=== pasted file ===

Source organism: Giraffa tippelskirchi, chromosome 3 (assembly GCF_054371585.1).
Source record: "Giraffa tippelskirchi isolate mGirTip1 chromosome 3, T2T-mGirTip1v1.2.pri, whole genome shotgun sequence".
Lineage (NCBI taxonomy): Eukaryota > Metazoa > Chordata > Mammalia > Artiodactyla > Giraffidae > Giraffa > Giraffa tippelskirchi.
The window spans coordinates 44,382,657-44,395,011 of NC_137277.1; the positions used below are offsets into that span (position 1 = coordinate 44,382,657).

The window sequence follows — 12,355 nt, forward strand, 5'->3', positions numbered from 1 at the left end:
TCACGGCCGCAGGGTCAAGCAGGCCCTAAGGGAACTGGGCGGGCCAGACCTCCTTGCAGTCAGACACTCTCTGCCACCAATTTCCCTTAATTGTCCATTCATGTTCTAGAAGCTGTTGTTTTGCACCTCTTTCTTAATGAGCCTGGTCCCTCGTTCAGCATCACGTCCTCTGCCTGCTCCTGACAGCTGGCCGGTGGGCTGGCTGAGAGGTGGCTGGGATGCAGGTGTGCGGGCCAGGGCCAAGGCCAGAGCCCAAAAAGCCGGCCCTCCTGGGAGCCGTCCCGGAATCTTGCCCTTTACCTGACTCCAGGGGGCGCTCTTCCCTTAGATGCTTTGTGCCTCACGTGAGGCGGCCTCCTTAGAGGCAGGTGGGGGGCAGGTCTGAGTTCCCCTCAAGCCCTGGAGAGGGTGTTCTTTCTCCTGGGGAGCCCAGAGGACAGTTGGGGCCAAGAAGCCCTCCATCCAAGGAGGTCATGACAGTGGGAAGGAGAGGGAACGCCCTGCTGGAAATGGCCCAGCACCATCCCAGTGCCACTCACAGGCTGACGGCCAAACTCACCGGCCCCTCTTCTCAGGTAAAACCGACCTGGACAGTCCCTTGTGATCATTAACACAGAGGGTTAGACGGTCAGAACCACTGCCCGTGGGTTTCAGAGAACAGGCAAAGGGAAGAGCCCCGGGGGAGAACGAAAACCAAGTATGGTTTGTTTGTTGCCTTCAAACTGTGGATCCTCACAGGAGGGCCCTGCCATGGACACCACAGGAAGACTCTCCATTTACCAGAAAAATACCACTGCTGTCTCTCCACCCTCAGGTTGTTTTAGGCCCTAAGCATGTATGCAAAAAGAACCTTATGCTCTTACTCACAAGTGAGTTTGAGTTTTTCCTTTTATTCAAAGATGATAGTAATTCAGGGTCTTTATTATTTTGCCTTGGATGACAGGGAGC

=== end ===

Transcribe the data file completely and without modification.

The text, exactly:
Source organism: Giraffa tippelskirchi, chromosome 3 (assembly GCF_054371585.1).
Source record: "Giraffa tippelskirchi isolate mGirTip1 chromosome 3, T2T-mGirTip1v1.2.pri, whole genome shotgun sequence".
Lineage (NCBI taxonomy): Eukaryota > Metazoa > Chordata > Mammalia > Artiodactyla > Giraffidae > Giraffa > Giraffa tippelskirchi.
The window spans coordinates 44,382,657-44,395,011 of NC_137277.1; the positions used below are offsets into that span (position 1 = coordinate 44,382,657).

The window sequence follows — 12,355 nt, forward strand, 5'->3', positions numbered from 1 at the left end:
TCACGGCCGCAGGGTCAAGCAGGCCCTAAGGGAACTGGGCGGGCCAGACCTCCTTGCAGTCAGACACTCTCTGCCACCAATTTCCCTTAATTGTCCATTCATGTTCTAGAAGCTGTTGTTTTGCACCTCTTTCTTAATGAGCCTGGTCCCTCGTTCAGCATCACGTCCTCTGCCTGCTCCTGACAGCTGGCCGGTGGGCTGGCTGAGAGGTGGCTGGGATGCAGGTGTGCGGGCCAGGGCCAAGGCCAGAGCCCAAAAAGCCGGCCCTCCTGGGAGCCGTCCCGGAATCTTGCCCTTTACCTGACTCCAGGGGGCGCTCTTCCCTTAGATGCTTTGTGCCTCACGTGAGGCGGCCTCCTTAGAGGCAGGTGGGGGGCAGGTCTGAGTTCCCCTCAAGCCCTGGAGAGGGTGTTCTTTCTCCTGGGGAGCCCAGAGGACAGTTGGGGCCAAGAAGCCCTCCATCCAAGGAGGTCATGACAGTGGGAAGGAGAGGGAACGCCCTGCTGGAAATGGCCCAGCACCATCCCAGTGCCACTCACAGGCTGACGGCCAAACTCACCGGCCCCTCTTCTCAGGTAAAACCGACCTGGACAGTCCCTTGTGATCATTAACACAGAGGGTTAGACGGTCAGAACCACTGCCCGTGGGTTTCAGAGAACAGGCAAAGGGAAGAGCCCCGGGGGAGAACGAAAACCAAGTATGGTTTGTTTGTTGCCTTCAAACTGTGGATCCTCACAGGAGGGCCCTGCCATGGACACCACAGGAAGACTCTCCATTTACCAGAAAAATACCACTGCTGTCTCTCCACCCTCAGGTTGTTTTAGGCCCTAAGCATGTATGCAAAAAGAACCTTATGCTCTTACTCACAAGTGAGTTTGAGTTTTTCCTTTTATTCAAAGATGATAGTAATTCAGGGTCTTTATTATTTTGCCTTGGATGACAGGGAGC